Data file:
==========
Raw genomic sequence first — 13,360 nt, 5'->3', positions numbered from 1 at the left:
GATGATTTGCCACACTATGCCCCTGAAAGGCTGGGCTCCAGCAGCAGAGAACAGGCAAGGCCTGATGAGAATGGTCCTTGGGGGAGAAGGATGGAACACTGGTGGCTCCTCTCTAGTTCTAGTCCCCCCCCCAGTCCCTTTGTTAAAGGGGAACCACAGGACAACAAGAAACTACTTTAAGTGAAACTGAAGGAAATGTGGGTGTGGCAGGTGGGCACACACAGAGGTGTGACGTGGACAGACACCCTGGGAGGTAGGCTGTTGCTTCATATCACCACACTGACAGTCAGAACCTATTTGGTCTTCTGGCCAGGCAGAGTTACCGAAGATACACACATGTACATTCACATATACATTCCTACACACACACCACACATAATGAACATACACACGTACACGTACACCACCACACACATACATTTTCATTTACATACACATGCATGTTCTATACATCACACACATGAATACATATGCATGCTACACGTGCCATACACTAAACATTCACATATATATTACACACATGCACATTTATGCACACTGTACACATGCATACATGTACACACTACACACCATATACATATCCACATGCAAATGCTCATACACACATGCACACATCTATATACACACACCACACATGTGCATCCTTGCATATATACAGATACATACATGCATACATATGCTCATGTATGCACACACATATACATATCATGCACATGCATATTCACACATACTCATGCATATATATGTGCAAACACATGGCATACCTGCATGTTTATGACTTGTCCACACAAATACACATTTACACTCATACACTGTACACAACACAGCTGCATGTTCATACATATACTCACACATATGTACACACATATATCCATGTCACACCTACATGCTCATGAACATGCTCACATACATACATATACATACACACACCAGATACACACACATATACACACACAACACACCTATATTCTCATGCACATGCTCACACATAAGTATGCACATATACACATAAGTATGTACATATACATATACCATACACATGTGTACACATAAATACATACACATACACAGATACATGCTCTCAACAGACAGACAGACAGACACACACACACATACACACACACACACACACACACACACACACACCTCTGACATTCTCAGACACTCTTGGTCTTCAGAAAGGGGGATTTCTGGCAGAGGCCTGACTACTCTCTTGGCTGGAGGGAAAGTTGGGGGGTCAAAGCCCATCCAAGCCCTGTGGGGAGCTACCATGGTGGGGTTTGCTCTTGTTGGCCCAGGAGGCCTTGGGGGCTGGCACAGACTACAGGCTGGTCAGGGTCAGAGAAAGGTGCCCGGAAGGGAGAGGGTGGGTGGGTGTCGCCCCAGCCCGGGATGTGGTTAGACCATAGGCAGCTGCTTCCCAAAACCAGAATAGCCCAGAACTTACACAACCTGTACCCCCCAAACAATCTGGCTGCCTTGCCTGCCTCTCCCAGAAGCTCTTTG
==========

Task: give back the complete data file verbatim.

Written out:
Raw genomic sequence first — 13,360 nt, 5'->3', positions numbered from 1 at the left:
GATGATTTGCCACACTATGCCCCTGAAAGGCTGGGCTCCAGCAGCAGAGAACAGGCAAGGCCTGATGAGAATGGTCCTTGGGGGAGAAGGATGGAACACTGGTGGCTCCTCTCTAGTTCTAGTCCCCCCCCCAGTCCCTTTGTTAAAGGGGAACCACAGGACAACAAGAAACTACTTTAAGTGAAACTGAAGGAAATGTGGGTGTGGCAGGTGGGCACACACAGAGGTGTGACGTGGACAGACACCCTGGGAGGTAGGCTGTTGCTTCATATCACCACACTGACAGTCAGAACCTATTTGGTCTTCTGGCCAGGCAGAGTTACCGAAGATACACACATGTACATTCACATATACATTCCTACACACACACCACACATAATGAACATACACACGTACACGTACACCACCACACACATACATTTTCATTTACATACACATGCATGTTCTATACATCACACACATGAATACATATGCATGCTACACGTGCCATACACTAAACATTCACATATATATTACACACATGCACATTTATGCACACTGTACACATGCATACATGTACACACTACACACCATATACATATCCACATGCAAATGCTCATACACACATGCACACATCTATATACACACACCACACATGTGCATCCTTGCATATATACAGATACATACATGCATACATATGCTCATGTATGCACACACATATACATATCATGCACATGCATATTCACACATACTCATGCATATATATGTGCAAACACATGGCATACCTGCATGTTTATGACTTGTCCACACAAATACACATTTACACTCATACACTGTACACAACACAGCTGCATGTTCATACATATACTCACACATATGTACACACATATATCCATGTCACACCTACATGCTCATGAACATGCTCACATACATACATATACATACACACACCAGATACACACACATATACACACACAACACACCTATATTCTCATGCACATGCTCACACATAAGTATGCACATATACACATAAGTATGTACATATACATATACCATACACATGTGTACACATAAATACATACACATACACAGATACATGCTCTCAACAGACAGACAGACAGACACACACACACATACACACACACACACACACACACACACACACACCTCTGACATTCTCAGACACTCTTGGTCTTCAGAAAGGGGGATTTCTGGCAGAGGCCTGACTACTCTCTTGGCTGGAGGGAAAGTTGGGGGGTCAAAGCCCATCCAAGCCCTGTGGGGAGCTACCATGGTGGGGTTTGCTCTTGTTGGCCCAGGAGGCCTTGGGGGCTGGCACAGACTACAGGCTGGTCAGGGTCAGAGAAAGGTGCCCGGAAGGGAGAGGGTGGGTGGGTGTCGCCCCAGCCCGGGATGTGGTTAGACCATAGGCAGCTGCTTCCCAAAACCAGAATAGCCCAGAACTTACACAACCTGTACCCCCCAAACAATCTGGCTGCCTTGCCTGCCTCTCCCAGAAGCTCTTTG